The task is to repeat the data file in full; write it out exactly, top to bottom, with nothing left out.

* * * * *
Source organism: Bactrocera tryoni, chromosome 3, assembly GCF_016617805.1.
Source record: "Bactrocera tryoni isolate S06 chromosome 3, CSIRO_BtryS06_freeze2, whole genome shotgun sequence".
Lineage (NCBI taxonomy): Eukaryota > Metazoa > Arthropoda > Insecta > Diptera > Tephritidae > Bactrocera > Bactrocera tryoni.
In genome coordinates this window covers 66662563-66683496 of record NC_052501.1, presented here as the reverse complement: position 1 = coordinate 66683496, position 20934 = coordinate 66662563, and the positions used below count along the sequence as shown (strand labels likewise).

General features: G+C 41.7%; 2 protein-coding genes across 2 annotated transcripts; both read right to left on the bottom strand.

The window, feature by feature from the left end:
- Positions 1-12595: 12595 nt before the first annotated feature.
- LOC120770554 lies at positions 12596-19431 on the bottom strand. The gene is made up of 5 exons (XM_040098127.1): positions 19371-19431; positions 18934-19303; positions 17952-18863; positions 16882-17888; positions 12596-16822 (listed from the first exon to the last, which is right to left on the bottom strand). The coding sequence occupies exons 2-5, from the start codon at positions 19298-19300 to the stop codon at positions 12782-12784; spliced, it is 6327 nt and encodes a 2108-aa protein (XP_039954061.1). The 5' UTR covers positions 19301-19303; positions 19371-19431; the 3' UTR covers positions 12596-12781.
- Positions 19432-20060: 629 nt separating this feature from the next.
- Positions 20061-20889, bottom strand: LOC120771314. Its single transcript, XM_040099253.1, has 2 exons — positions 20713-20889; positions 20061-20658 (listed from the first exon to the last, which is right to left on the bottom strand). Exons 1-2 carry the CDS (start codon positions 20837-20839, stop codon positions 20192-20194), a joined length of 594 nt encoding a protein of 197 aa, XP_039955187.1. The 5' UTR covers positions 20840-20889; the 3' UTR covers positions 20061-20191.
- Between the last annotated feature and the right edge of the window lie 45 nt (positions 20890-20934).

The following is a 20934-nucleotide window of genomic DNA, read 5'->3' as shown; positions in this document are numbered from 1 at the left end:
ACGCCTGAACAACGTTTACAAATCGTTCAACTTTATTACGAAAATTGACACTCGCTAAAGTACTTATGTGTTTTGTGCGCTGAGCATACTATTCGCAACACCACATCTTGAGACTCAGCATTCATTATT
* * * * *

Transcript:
Source organism: Bactrocera tryoni, chromosome 3, assembly GCF_016617805.1.
Source record: "Bactrocera tryoni isolate S06 chromosome 3, CSIRO_BtryS06_freeze2, whole genome shotgun sequence".
Lineage (NCBI taxonomy): Eukaryota > Metazoa > Arthropoda > Insecta > Diptera > Tephritidae > Bactrocera > Bactrocera tryoni.
In genome coordinates this window covers 66662563-66683496 of record NC_052501.1, presented here as the reverse complement: position 1 = coordinate 66683496, position 20934 = coordinate 66662563, and the positions used below count along the sequence as shown (strand labels likewise).

General features: G+C 41.7%; 2 protein-coding genes across 2 annotated transcripts; both read right to left on the bottom strand.

The window, feature by feature from the left end:
- Positions 1-12595: 12595 nt before the first annotated feature.
- LOC120770554 lies at positions 12596-19431 on the bottom strand. The gene is made up of 5 exons (XM_040098127.1): positions 19371-19431; positions 18934-19303; positions 17952-18863; positions 16882-17888; positions 12596-16822 (listed from the first exon to the last, which is right to left on the bottom strand). The coding sequence occupies exons 2-5, from the start codon at positions 19298-19300 to the stop codon at positions 12782-12784; spliced, it is 6327 nt and encodes a 2108-aa protein (XP_039954061.1). The 5' UTR covers positions 19301-19303; positions 19371-19431; the 3' UTR covers positions 12596-12781.
- Positions 19432-20060: 629 nt separating this feature from the next.
- Positions 20061-20889, bottom strand: LOC120771314. Its single transcript, XM_040099253.1, has 2 exons — positions 20713-20889; positions 20061-20658 (listed from the first exon to the last, which is right to left on the bottom strand). Exons 1-2 carry the CDS (start codon positions 20837-20839, stop codon positions 20192-20194), a joined length of 594 nt encoding a protein of 197 aa, XP_039955187.1. The 5' UTR covers positions 20840-20889; the 3' UTR covers positions 20061-20191.
- Between the last annotated feature and the right edge of the window lie 45 nt (positions 20890-20934).

The following is a 20934-nucleotide window of genomic DNA, read 5'->3' as shown; positions in this document are numbered from 1 at the left end:
ACGCCTGAACAACGTTTACAAATCGTTCAACTTTATTACGAAAATTGACACTCGCTAAAGTACTTATGTGTTTTGTGCGCTGAGCATACTATTCGCAACACCACATCTTGAGACTCAGCATTCATTATT